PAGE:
So what is Spencer planning for the 40th anniversary season? Performances that can be adapted to what are still uncertain times for one.

“I think everyone is looking at what kind of shows you can do where you can manage to have understudies ready to go in case someone does feel under the weather, and that certainly affects larger productions and really impacts on touring productions,” she said. “So we’re off to a slightly slower kickoff in the fall, but that is with one of our first touring dance shows in some time who were scheduled to come back in 2019. It’s very exciting to see things picking up with tours and we ‘ll have more announcements coming.”

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Firehall Arts Center artistic director Donna Spencer.
Firehall Arts Center artistic director Donna Spencer. Photo by Pedro Meza /PNG

After four decades of doing it, Spencer notes that there is immense satisfaction in continuing “the Firehall’s legacy of presenting theater and dance works that stir the soul, enrich the mind, and lift up the voices and stories of the vast range of people who call this place home.” She also knows that someday the reins need to be handed off to another and has seen how badly so many arts organizations across the country have handled such transitions.

“I am having to contemplate other things I might like to do in my future, so we have to carefully plan how to find someone to continue the vision of what the Firehall has become into the future,” she said. “I’ve assured the board that this is going to take time to do, and we need to carefully plan for it. I’ve invested my life in this place and want to be sure that the vision that is the Firehall continues to challenge people, and it’s very hard to find the right fit.”

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For now, there are seven shows announced for the 40th anniversary season, visit firehallartscentre.ca for full listings:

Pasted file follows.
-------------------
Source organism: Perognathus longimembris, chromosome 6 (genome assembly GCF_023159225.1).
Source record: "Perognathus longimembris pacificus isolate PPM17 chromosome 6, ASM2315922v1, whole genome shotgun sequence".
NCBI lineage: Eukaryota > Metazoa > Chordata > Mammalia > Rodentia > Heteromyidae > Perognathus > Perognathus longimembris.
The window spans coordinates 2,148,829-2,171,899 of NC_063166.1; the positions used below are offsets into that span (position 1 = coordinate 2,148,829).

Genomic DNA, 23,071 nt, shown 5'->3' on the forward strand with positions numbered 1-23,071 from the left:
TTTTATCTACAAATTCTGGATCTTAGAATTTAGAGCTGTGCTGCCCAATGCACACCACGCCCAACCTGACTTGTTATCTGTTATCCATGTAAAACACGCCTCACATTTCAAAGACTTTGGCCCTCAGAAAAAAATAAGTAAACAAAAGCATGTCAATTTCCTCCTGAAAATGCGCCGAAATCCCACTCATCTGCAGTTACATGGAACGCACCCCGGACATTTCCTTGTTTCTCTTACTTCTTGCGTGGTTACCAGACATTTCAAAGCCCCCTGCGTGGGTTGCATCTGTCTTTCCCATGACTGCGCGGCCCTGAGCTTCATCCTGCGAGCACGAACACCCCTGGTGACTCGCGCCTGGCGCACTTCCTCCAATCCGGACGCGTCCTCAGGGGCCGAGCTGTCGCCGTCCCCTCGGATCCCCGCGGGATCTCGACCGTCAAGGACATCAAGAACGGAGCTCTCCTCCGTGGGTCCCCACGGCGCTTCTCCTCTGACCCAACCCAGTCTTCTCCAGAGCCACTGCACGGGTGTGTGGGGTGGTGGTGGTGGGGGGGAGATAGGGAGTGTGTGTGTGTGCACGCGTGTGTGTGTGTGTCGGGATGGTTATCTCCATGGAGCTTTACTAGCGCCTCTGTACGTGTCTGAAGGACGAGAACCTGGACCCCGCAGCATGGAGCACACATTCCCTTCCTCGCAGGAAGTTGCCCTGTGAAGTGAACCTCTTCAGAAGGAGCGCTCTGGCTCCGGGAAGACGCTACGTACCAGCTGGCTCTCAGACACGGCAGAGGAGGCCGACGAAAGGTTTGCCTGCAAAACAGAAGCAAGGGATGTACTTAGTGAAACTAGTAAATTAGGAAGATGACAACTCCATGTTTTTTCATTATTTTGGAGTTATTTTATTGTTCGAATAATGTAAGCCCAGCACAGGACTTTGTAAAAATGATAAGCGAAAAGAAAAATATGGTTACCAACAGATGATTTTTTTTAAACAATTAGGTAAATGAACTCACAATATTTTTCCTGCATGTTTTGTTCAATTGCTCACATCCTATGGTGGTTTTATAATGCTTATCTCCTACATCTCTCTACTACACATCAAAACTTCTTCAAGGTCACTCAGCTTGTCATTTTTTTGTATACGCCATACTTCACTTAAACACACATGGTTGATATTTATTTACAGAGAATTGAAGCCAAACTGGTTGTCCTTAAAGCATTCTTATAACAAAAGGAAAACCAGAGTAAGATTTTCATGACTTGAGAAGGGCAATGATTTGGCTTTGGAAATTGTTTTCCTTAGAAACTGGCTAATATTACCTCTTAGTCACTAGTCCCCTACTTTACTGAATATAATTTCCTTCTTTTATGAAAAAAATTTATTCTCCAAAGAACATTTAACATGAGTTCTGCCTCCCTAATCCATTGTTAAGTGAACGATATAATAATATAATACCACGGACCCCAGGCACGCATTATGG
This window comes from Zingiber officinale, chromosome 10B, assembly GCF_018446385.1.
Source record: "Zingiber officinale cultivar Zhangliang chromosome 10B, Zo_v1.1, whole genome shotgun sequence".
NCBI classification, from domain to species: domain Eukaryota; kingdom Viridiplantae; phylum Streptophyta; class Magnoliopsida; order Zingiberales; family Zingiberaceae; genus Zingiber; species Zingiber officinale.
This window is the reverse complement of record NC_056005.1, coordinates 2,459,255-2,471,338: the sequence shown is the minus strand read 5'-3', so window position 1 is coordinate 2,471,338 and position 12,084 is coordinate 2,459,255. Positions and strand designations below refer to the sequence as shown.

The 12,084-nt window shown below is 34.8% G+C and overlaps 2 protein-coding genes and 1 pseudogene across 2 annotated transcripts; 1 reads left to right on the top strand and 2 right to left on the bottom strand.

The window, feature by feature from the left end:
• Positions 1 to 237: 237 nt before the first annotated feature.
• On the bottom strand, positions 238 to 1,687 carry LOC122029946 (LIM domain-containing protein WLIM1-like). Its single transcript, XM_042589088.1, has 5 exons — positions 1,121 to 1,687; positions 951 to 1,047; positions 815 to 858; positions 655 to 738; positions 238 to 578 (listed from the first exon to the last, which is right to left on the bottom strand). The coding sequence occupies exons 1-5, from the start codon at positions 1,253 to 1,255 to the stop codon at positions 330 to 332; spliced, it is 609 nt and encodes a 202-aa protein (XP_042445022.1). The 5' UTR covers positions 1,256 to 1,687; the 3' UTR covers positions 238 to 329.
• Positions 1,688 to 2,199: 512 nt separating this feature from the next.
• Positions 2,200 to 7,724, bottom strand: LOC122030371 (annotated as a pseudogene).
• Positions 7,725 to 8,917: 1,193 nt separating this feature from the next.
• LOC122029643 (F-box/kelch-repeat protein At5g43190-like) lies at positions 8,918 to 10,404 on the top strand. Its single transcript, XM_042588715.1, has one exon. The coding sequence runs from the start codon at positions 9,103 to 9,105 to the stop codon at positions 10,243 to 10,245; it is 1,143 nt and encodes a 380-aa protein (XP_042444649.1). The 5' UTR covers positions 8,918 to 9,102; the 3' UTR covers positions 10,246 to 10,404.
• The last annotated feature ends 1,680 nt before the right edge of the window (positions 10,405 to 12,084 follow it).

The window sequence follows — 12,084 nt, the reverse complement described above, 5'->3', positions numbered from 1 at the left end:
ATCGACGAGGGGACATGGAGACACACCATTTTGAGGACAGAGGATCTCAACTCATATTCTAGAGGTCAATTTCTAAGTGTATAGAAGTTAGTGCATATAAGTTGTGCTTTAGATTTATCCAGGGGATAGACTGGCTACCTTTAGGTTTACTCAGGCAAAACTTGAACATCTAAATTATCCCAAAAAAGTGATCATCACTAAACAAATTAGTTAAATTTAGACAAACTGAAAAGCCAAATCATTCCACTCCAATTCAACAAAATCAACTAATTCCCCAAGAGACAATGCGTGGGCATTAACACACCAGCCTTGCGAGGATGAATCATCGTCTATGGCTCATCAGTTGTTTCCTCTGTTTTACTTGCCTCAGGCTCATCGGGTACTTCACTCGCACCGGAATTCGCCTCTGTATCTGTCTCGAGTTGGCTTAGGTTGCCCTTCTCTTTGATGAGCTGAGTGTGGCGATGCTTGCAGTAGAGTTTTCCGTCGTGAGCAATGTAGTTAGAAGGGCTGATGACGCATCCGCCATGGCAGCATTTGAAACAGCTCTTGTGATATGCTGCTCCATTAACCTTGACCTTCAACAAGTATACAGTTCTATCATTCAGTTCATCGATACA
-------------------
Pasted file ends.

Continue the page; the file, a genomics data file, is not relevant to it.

Spencer is pleased to announce the following presentations. Early bird passes for four shows start at $79 and are on sale now. Single dance and theater tickets range from $25 to $40 and single tickets for musicals range from $30 to $45. Tuesday night and Wednesday afternoon performances are pay-what-you-can. Purchase online or by phone at 604-689-0926.

Sept. 21-24: Khoj — A Contemporary Kathak Dance Extravaganza: Usha Gupta Dance Entourage from Canada presents an Indian dance form that blends traditional and modern movement.

Oct. 12-16: The Unbroadcast Life Mildred Bailey: A new musical performance created by Russell Wallace with music by Tony Wilson celebrates the life of 1930s jazz singer Mildred Bailey, known as The Queen of Swing.

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Nov. 19-Dec. 4: Courage Now: The world premiere of Manami Hara’s new work recounting the story of Japanese Consul Chiune Sugihara, who helped over 6,000 Polish and Lithuanian Jews escape the Nazis in 1940. Some of those whose lives were saved have families living in BC today.

Jan. 14-Feb. 5: FADO — The Saddest Music in the World: Elaine Ávila’s musical premiered at The Firehall in 2019. It tells the story of a young woman confronting her country’s Fascist past, and her own identify is interwoven with the heartbreaking national music of Portugal, known as Fado.

March 4-12: The Wrong Bashir: Zahida Rahemtulla’s tale of a wayward philosophy major has accidentally been selected to assume an important religious position that his parents have dutifully accepted on his behalf.

March 18-April 2: Our Ghosts: The Vancouver premiere of Sally Stubbs’ haunting mystery inspired by the disappearance of the playwright’s own father, Flight Comdr. Gerald Stubbs.

May 27-June 4: Happy Valley: From Sydney Risk Award-winning playwright Derek Chan, Happy Valley is a new performance piece that dissects the historical, political and cultural context surrounding Hong Kong’s current democratic struggles.